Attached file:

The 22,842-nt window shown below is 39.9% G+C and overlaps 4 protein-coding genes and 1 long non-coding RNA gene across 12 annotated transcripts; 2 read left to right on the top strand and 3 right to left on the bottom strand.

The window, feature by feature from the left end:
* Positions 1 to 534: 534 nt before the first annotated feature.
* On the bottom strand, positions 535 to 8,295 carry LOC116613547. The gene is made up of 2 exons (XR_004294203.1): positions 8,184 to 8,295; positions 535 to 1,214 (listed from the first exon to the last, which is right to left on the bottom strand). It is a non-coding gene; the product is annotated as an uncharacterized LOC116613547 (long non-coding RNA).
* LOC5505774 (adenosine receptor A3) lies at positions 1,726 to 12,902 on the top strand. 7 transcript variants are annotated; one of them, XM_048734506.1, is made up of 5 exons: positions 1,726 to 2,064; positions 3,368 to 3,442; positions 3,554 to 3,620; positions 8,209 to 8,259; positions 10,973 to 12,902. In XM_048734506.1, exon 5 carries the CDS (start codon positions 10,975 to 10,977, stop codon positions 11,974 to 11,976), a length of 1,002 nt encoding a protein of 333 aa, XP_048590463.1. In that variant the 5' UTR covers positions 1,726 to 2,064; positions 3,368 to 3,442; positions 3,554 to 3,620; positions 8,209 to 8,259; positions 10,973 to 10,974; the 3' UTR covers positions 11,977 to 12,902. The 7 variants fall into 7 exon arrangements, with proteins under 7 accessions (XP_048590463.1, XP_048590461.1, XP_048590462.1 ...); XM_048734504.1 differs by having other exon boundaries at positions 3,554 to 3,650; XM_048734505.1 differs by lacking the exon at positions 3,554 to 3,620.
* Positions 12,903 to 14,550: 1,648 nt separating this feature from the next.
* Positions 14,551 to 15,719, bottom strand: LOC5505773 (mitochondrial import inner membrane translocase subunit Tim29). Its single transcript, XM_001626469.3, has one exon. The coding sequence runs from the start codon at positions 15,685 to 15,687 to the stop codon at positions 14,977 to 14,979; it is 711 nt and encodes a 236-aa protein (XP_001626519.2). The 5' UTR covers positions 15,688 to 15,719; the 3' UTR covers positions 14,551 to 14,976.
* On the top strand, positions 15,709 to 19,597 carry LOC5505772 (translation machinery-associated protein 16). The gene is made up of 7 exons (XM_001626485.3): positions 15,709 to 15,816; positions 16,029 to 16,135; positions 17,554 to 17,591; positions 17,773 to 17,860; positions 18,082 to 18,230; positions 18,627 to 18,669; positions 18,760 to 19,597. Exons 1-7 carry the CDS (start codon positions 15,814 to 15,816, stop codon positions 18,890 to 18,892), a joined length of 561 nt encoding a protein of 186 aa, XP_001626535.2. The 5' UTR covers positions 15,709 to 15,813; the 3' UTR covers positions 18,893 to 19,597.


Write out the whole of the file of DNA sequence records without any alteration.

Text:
The 22,842-nt window shown below is 39.9% G+C and overlaps 4 protein-coding genes and 1 long non-coding RNA gene across 12 annotated transcripts; 2 read left to right on the top strand and 3 right to left on the bottom strand.

The window, feature by feature from the left end:
* Positions 1 to 534: 534 nt before the first annotated feature.
* On the bottom strand, positions 535 to 8,295 carry LOC116613547. The gene is made up of 2 exons (XR_004294203.1): positions 8,184 to 8,295; positions 535 to 1,214 (listed from the first exon to the last, which is right to left on the bottom strand). It is a non-coding gene; the product is annotated as an uncharacterized LOC116613547 (long non-coding RNA).
* LOC5505774 (adenosine receptor A3) lies at positions 1,726 to 12,902 on the top strand. 7 transcript variants are annotated; one of them, XM_048734506.1, is made up of 5 exons: positions 1,726 to 2,064; positions 3,368 to 3,442; positions 3,554 to 3,620; positions 8,209 to 8,259; positions 10,973 to 12,902. In XM_048734506.1, exon 5 carries the CDS (start codon positions 10,975 to 10,977, stop codon positions 11,974 to 11,976), a length of 1,002 nt encoding a protein of 333 aa, XP_048590463.1. In that variant the 5' UTR covers positions 1,726 to 2,064; positions 3,368 to 3,442; positions 3,554 to 3,620; positions 8,209 to 8,259; positions 10,973 to 10,974; the 3' UTR covers positions 11,977 to 12,902. The 7 variants fall into 7 exon arrangements, with proteins under 7 accessions (XP_048590463.1, XP_048590461.1, XP_048590462.1 ...); XM_048734504.1 differs by having other exon boundaries at positions 3,554 to 3,650; XM_048734505.1 differs by lacking the exon at positions 3,554 to 3,620.
* Positions 12,903 to 14,550: 1,648 nt separating this feature from the next.
* Positions 14,551 to 15,719, bottom strand: LOC5505773 (mitochondrial import inner membrane translocase subunit Tim29). Its single transcript, XM_001626469.3, has one exon. The coding sequence runs from the start codon at positions 15,685 to 15,687 to the stop codon at positions 14,977 to 14,979; it is 711 nt and encodes a 236-aa protein (XP_001626519.2). The 5' UTR covers positions 15,688 to 15,719; the 3' UTR covers positions 14,551 to 14,976.
* On the top strand, positions 15,709 to 19,597 carry LOC5505772 (translation machinery-associated protein 16). The gene is made up of 7 exons (XM_001626485.3): positions 15,709 to 15,816; positions 16,029 to 16,135; positions 17,554 to 17,591; positions 17,773 to 17,860; positions 18,082 to 18,230; positions 18,627 to 18,669; positions 18,760 to 19,597. Exons 1-7 carry the CDS (start codon positions 15,814 to 15,816, stop codon positions 18,890 to 18,892), a joined length of 561 nt encoding a protein of 186 aa, XP_001626535.2. The 5' UTR covers positions 15,709 to 15,813; the 3' UTR covers positions 18,893 to 19,597.